The fixed window rate limiter re-sets the available tokens when the next window is reached, which is also the same length.
Tokens are taken from the window and once exhausted, taking is no longer possible.
This algorithm could be used when dealing with APIs that rate-limit you, and you don't want to exceed their rate limits
Test cases in Scala
assert( sampleFixedWindow.take1.nonEmpty, "One last remaining item can be taken" ) assert( sampleFixedWindow.take1.flatMap(_.take1).isEmpty, "Cannot take 2 before a refresh" ) assert( sampleFixedWindow.updateTime(sampleInstant.plusSeconds(4)).remaining == sampleFixedWindow.remaining, "4 second refresh has no effect" ) assert( sampleFixedWindow.updateTime(sampleInstant.plusSeconds(5)).remaining == sampleFixedWindow.remaining, "5 second refresh, does not yet re-set it" ) assert( sampleFixedWindow .updateTime(sampleInstant.plusSeconds(5).plusMillis(1)) .remaining == 5, "5 second & a bit refresh, resets it back to 5" ) assert( sampleFixedWindow.updateTime(sampleInstant.plusSeconds(500)).remaining == 5, "500 second refresh, resets it back to 5" )
Algorithm in Scala
28 lines of Scala (compatible versions 2.13 & 3.0), showing how concise Scala can be!
The key part here is the 'updateTime' function, which checks for whether we are after the end of the current window. If we are, then we re-set the 'remaining' token counter.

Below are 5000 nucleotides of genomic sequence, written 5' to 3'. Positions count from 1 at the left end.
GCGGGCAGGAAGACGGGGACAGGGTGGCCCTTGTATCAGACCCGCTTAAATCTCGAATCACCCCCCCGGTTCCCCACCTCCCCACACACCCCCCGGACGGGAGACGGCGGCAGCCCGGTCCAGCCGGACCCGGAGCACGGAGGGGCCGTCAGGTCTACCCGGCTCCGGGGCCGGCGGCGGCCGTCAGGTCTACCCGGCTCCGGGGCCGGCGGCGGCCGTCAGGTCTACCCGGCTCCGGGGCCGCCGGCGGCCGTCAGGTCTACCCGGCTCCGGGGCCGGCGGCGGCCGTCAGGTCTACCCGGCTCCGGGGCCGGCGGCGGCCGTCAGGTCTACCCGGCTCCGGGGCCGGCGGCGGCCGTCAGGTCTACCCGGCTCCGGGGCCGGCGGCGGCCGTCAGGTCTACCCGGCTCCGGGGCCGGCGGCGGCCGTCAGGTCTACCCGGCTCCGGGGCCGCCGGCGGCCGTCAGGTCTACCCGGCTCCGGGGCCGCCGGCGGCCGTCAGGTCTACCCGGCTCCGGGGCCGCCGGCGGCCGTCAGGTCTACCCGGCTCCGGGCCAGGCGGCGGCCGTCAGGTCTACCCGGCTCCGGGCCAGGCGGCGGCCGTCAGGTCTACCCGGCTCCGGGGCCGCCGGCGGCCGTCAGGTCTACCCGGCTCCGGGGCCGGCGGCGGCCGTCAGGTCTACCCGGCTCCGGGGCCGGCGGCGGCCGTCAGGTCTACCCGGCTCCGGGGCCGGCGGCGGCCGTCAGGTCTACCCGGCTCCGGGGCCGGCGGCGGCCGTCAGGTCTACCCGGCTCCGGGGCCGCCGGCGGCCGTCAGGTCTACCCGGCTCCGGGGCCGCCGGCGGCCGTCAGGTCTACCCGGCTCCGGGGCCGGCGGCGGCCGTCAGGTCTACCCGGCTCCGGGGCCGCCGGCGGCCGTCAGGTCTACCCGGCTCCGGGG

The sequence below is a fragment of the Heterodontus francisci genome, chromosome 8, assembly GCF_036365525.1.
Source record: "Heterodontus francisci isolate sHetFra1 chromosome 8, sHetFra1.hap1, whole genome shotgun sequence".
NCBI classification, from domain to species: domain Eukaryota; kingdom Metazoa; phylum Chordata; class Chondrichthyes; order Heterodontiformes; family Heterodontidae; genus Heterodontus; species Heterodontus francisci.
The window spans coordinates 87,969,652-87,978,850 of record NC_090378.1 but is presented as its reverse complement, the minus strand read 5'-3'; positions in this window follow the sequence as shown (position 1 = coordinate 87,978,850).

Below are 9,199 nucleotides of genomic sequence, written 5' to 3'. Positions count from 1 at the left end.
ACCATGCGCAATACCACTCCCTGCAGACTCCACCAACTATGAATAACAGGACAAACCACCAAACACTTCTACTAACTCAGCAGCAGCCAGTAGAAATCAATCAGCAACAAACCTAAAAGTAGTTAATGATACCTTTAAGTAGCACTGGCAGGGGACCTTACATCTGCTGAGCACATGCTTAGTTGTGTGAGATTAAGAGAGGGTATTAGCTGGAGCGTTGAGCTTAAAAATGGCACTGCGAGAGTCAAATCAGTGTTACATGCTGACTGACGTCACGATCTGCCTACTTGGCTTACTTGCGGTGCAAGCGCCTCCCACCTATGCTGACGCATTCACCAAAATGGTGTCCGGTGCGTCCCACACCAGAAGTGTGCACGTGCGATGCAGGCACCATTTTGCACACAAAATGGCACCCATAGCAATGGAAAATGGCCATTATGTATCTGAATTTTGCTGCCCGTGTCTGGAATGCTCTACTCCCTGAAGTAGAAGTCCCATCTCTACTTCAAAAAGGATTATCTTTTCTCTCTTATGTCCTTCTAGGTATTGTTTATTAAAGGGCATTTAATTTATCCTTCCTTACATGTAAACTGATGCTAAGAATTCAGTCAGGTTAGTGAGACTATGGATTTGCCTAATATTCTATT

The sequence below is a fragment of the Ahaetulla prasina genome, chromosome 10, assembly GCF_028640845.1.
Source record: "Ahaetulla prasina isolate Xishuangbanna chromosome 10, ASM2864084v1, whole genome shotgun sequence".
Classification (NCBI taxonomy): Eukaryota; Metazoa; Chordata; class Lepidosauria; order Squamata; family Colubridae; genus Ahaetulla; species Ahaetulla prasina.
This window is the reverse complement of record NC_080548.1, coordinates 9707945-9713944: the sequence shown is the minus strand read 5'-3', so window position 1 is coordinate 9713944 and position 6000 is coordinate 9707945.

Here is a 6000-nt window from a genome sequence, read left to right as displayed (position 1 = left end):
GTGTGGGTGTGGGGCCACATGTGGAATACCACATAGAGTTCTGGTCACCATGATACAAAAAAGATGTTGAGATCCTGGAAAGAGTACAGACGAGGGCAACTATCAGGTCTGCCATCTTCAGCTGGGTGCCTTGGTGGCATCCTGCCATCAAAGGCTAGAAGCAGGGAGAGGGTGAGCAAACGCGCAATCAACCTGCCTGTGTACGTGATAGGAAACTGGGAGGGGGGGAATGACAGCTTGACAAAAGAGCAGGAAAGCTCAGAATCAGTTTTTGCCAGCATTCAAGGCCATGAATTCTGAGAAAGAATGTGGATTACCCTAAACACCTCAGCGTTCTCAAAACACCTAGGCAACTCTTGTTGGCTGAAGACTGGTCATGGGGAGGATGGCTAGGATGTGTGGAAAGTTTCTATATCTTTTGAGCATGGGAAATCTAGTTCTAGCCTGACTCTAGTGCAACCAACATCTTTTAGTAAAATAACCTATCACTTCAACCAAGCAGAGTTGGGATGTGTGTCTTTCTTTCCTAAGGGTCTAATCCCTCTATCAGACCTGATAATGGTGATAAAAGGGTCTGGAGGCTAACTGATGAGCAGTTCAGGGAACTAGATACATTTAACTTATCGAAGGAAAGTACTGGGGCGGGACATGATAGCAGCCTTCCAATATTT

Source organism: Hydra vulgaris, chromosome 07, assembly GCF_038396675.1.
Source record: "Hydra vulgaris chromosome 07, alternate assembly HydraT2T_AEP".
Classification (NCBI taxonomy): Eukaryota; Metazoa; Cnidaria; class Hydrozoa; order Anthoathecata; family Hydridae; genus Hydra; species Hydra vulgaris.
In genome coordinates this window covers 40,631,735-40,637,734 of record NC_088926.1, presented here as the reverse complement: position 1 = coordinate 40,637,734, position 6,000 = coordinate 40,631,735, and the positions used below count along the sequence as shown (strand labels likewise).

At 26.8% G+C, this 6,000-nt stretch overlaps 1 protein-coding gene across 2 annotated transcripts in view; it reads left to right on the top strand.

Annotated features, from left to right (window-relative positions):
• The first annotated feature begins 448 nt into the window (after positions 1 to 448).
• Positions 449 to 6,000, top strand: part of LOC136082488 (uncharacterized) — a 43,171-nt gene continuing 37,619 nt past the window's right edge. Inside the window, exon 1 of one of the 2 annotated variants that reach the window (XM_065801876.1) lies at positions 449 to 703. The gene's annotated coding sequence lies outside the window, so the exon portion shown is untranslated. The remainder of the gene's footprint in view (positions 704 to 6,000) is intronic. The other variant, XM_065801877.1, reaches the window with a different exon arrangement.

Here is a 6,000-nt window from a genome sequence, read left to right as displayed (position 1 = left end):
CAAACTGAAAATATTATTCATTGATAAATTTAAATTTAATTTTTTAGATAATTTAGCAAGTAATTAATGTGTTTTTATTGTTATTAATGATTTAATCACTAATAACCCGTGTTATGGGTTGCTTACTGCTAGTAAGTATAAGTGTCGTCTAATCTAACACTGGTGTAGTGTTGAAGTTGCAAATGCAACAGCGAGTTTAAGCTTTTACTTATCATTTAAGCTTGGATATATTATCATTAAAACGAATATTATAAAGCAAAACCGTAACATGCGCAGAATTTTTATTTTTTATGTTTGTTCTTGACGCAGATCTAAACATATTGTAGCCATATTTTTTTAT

We also want to make sure that the last window is updated, which is why we update the 'startOfWindow' value as well. (this is © from www.scala-algorithms.com)
Scala concepts & Hints
The 'Option' type is used to describe a computation that either has a result or does not. In Scala, you can 'chain' Option processing, combine with lists and other data structures. For example, you can also turn a pattern-match into a function that return an Option, and vice-versa!
Stack safety is present where a function cannot crash due to overflowing the limit of number of recursive calls.
This function will work for n = 5, but will not work for n = 2000 (crash with java.lang.StackOverflowError) - however there is a way to fix it :-)
In Scala Algorithms, we try to write the algorithms in a stack-safe way, where possible, so that when you use the algorithms, they will not crash on large inputs. However, stack-safe implementations are often more complex, and in some cases, overly complex, for the task at hand.
In Scala, tail recursion enables you to rewrite a mutable structure such as a while-loop, into an immutable algorithm.